• @Xyro said:

    @pkmnfrk said:
    @Sutherlands said:

    Didn't want to use Entity Framework for some reason?

    Don't even start. We've gone through several ORM systems in the last few years.

    As have I, although all from the Java side. I've been less than impressed with all of them. Currently we've settled for straight-up raw JDBC on one active project and Hibernate in another. They each have a lot of pains.

    However, I was recently exposed to Entity Framework for .Net and I was blown away by how much nicer it is than Hibernate and its ilk. I have not yet played around with it, so I'm curious as to how it really performs (both computationally and developmentally). Is it just another ORM? Is it the future of all database access? What are your opinions of it and why do you dismiss it so?

    It's not that I'm dismissing it, it's that I've never used it, and probably won't get a chance to, now that we're using Dapper.

    @orange_robot said:

    Am I the only one who saw this..

    The CTO at our company has a habit of finding out about a new shiny library or technology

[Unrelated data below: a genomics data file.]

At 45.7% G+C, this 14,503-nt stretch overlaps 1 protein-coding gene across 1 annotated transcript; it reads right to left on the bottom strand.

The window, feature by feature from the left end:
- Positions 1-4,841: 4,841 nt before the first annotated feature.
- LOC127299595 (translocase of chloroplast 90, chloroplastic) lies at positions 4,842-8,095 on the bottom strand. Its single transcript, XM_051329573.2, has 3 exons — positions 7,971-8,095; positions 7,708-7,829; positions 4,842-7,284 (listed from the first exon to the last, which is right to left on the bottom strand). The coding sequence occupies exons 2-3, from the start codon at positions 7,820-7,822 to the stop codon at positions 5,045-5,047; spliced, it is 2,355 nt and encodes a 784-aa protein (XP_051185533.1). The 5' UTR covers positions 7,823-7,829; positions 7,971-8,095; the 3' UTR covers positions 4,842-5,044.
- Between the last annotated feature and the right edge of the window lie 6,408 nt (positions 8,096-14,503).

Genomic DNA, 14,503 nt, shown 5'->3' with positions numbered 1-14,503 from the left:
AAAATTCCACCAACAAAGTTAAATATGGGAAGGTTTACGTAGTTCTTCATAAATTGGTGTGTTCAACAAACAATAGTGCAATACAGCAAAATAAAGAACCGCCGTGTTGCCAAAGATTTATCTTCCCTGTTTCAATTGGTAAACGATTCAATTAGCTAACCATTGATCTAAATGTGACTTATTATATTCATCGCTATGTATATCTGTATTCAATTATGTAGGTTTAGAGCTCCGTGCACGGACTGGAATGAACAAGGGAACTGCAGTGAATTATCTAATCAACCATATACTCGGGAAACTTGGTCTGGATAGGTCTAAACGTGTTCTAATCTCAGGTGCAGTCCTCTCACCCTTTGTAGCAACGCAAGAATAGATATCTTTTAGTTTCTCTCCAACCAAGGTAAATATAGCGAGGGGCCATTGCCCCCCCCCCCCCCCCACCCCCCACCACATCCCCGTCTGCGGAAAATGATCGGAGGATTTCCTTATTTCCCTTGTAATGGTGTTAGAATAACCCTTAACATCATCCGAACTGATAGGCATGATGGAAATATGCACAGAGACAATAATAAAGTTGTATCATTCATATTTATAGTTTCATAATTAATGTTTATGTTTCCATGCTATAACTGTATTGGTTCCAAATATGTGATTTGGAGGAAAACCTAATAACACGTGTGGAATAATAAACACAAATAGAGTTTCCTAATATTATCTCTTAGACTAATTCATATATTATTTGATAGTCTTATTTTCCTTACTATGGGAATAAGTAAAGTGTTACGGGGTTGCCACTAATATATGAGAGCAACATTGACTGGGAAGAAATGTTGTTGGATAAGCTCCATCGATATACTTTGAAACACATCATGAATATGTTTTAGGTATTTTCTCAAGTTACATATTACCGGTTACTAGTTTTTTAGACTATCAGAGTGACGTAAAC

.. and was surprised when the technology was actually relevant and useful, with TRWTF being a co-worker who didn't understand how to use it?  The "arbitrary inappropriate technology demanded by C-level exec because he thinks it's swish" is so common in IT horror stories that my brain filled in the entire rest of your post before I read it.

    Maybe I'm thinking of enterprise XML...

    Well, the CTO is a (different) WTF in his own right. He lives in a fantasy land where grep and sed can literally do anything. While I'd like to live in such a land, I unfortunately can't afford to move. To wit:

    A project that I'm going on is to port the Model layer of our internal Intranet site from the old ORM system (LLBL Gen, in case someone's used it) to Dapper. A few stats:

    • ~650 Tables
    • 150 Megs of generated code
    • 5 Megs of hand written business logic code
    • Takes ~2 minutes to compile all that
    • Altogether about 4000 classes (most generated)
    • At some point, some one created a table that causes out LLBL generator to crash